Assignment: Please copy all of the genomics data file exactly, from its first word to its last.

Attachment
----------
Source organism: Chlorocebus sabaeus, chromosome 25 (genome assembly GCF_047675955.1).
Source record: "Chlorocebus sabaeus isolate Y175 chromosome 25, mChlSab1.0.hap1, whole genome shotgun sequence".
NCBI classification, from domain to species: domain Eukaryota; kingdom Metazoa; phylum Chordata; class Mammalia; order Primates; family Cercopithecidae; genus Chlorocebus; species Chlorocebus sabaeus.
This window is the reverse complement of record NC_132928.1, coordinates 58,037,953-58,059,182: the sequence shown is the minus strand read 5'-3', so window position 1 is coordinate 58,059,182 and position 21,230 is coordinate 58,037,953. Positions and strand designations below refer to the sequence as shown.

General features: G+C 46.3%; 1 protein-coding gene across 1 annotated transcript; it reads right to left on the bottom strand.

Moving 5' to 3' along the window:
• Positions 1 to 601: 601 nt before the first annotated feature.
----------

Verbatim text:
Source organism: Chlorocebus sabaeus, chromosome 25 (genome assembly GCF_047675955.1).
Source record: "Chlorocebus sabaeus isolate Y175 chromosome 25, mChlSab1.0.hap1, whole genome shotgun sequence".
NCBI classification, from domain to species: domain Eukaryota; kingdom Metazoa; phylum Chordata; class Mammalia; order Primates; family Cercopithecidae; genus Chlorocebus; species Chlorocebus sabaeus.
This window is the reverse complement of record NC_132928.1, coordinates 58,037,953-58,059,182: the sequence shown is the minus strand read 5'-3', so window position 1 is coordinate 58,059,182 and position 21,230 is coordinate 58,037,953. Positions and strand designations below refer to the sequence as shown.

General features: G+C 46.3%; 1 protein-coding gene across 1 annotated transcript; it reads right to left on the bottom strand.

Moving 5' to 3' along the window:
• Positions 1 to 601: 601 nt before the first annotated feature.